IndyFringe: YAS, Twain

This show is part of the 15th Annual Indianapolis Theatre Fringe Festival, a/k/a IndyFringe, Aug. 15-25, 2019 on Mass Ave downtown. Info, etc., at www.IndyFringe.org.

By Wendy Carson

Zach & Zack have returned to the Fringe with their latest historical farce. This look into the life and times of Mark (or maybe Shania) Twain enacted by a diverse cast gives you an unusual insight into highlights and lowlights of Twain’s story.

From the beginning of the show, when each cast member comes out dressed as Twain (complete with overstated mustaches) arguing about the exact wording of one of his quotes, you know this will not be a typical offering. Then Mary Margaret Montgomery bursts in late and begins to start her presentation on Shania Twain (she wasn’t listening at rehearsals).

The narrative begins in earnest once they unfurl the blue fabric representing the Mississippi River. The part of Twain is never played by a single actor but each member of the troupe embodies a different element of his story.

Twain’s younger years and the origin of his pen name (he was born Samuel Clemens) are touched upon as well as his and his brother’s ill-fated trip to Nevada. They were too late for the Gold Rush, but this period brought about the inspiration for his first story which launched him to a decent amount of fame.

We touch on several of the people and stories that influenced him throughout the years, including his tempestuous courtship and marriage with his future wife Olivia, portrayed brilliantly by Tiffany Gilliam.

Everyone is then treated to the delightful interlude that is, “Matt and Evan Explain the Novels”. This wacky bit highlights Matthew Altman and Evan Wallace’s comedy chops as well as giving a brief overview of the various novels Twain wrote.

Christian Condra’s turns as Twain’s brother, Orion, and the Fallen angel, Satan, highlight his spectacular range as an actor. Shawnte Gaston is slips from character to character so effortlessly that one could easily overlook the intense skill needed to embrace the magnitude of her talent. Montgomery’s spunk and determination to promote her own Twain story offers much-needed comic relief in a tale that takes many darker turns than one would expect.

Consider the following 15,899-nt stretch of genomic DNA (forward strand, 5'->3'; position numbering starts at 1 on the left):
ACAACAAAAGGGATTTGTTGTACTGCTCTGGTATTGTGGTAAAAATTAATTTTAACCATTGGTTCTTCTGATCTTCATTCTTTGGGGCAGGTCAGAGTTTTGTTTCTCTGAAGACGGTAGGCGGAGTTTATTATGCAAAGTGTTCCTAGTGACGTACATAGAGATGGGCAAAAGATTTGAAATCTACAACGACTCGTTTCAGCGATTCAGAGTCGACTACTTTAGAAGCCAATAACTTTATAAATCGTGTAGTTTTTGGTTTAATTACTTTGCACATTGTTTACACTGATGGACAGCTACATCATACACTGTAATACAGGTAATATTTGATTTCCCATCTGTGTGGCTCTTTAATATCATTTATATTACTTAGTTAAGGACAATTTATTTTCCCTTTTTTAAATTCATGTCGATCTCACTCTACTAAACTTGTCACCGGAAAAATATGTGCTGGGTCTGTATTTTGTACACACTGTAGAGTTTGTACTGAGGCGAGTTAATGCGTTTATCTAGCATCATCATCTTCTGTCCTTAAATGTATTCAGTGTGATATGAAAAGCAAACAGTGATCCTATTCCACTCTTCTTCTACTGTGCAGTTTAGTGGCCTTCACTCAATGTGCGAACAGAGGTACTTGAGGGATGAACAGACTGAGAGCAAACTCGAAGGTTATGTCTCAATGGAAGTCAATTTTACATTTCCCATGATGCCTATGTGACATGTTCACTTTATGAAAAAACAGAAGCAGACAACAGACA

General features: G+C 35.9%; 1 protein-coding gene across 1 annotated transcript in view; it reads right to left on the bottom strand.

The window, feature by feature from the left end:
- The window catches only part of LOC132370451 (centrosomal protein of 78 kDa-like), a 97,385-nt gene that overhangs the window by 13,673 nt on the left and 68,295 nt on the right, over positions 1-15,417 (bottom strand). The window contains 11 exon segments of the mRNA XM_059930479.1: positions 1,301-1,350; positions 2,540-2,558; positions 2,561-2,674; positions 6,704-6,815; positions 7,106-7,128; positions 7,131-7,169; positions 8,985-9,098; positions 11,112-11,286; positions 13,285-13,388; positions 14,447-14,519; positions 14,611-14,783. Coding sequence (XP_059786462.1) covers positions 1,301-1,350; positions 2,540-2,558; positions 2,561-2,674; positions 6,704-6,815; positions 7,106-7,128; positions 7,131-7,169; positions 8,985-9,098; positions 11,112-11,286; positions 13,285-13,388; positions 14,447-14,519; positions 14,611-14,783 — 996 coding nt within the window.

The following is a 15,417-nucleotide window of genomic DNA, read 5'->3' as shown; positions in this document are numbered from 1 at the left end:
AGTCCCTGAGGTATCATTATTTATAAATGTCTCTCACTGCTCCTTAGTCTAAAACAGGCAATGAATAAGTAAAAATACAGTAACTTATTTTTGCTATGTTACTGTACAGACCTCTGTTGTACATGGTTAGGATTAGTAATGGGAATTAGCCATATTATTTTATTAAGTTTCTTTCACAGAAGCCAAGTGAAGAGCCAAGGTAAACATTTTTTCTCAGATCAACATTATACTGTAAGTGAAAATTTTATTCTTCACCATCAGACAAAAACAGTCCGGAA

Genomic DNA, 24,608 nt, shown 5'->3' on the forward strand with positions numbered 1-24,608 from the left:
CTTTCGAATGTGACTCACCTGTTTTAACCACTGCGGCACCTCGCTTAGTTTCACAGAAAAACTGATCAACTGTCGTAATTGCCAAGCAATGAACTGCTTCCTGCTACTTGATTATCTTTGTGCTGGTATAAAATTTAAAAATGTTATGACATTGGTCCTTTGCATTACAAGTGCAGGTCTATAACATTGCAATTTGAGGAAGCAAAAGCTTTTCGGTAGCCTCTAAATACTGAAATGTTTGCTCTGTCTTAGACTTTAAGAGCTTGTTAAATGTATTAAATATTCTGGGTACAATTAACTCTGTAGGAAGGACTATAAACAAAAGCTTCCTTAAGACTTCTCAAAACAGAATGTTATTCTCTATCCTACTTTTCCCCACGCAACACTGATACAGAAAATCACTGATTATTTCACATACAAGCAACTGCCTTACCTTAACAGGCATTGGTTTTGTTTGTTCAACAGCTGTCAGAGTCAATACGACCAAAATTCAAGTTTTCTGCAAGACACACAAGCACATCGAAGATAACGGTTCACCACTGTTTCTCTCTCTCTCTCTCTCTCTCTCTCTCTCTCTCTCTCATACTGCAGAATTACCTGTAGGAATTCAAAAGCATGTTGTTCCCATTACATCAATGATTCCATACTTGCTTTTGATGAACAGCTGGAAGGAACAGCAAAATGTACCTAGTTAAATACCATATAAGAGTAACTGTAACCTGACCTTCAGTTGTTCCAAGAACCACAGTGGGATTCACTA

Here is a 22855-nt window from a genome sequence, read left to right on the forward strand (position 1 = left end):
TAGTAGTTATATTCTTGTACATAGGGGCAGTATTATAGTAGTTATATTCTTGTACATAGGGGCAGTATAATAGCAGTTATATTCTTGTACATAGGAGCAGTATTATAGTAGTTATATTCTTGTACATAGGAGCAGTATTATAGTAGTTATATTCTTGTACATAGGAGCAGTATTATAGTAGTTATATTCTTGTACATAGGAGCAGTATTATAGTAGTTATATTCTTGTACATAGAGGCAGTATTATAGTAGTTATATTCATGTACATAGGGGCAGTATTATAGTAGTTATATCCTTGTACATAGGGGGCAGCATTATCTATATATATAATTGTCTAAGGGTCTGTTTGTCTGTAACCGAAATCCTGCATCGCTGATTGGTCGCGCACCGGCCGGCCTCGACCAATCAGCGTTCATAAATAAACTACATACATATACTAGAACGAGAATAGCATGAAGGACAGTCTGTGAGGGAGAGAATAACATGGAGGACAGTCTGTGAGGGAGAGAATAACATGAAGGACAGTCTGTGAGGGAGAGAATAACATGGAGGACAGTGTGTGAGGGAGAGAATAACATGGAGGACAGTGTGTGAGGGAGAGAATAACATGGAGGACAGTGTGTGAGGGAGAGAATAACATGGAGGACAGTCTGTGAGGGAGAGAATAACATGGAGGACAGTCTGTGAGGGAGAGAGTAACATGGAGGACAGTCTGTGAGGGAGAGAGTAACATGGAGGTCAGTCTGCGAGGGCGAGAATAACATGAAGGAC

If audiences flock to this (Wednesday, Saturday and Sunday, Aug. 21 & 24-25, at the District Theater) as vigorously as they did with past Zach & Zack shows, buy your tickets immediately as future performances are already close to selling out.

Civic has big fun with ‘Hairspray’

By John Lyle Belden

In the hit Broadway musical “Hairspray,” based on the classic John Waters comedy, Wilbur Turnblad – father of Tracy and husband of Edna, our heroines – says, “You gotta go big to be big!”

That was the apparent credo of the Booth Tarkington Civic Theatre production of the musical, playing through May 12 at the Center for the Performing Arts in downtown Carmel.

As befits this spectacular – with a “wow” factor especially necessary for an audience who likely already saw a stage or film version, or the live television broadcast – everything about Civic’s “Hairspray” is big, big, BIG! – the staging, the light displays, the beautiful flying setpieces, the chorus sets with singers in silhouettes, the dance numbers, Edna’s bra…

And this all-volunteer local cast more than rises to the occasion. Evan Wallace is “divine” as Edna, while Nina Stilabower is perfect in song and steps as Tracy, an eager teen with a heart as big as her dress size and her desire to dance on the Corny Collins TV show – the place to be seen in early-1960s Baltimore.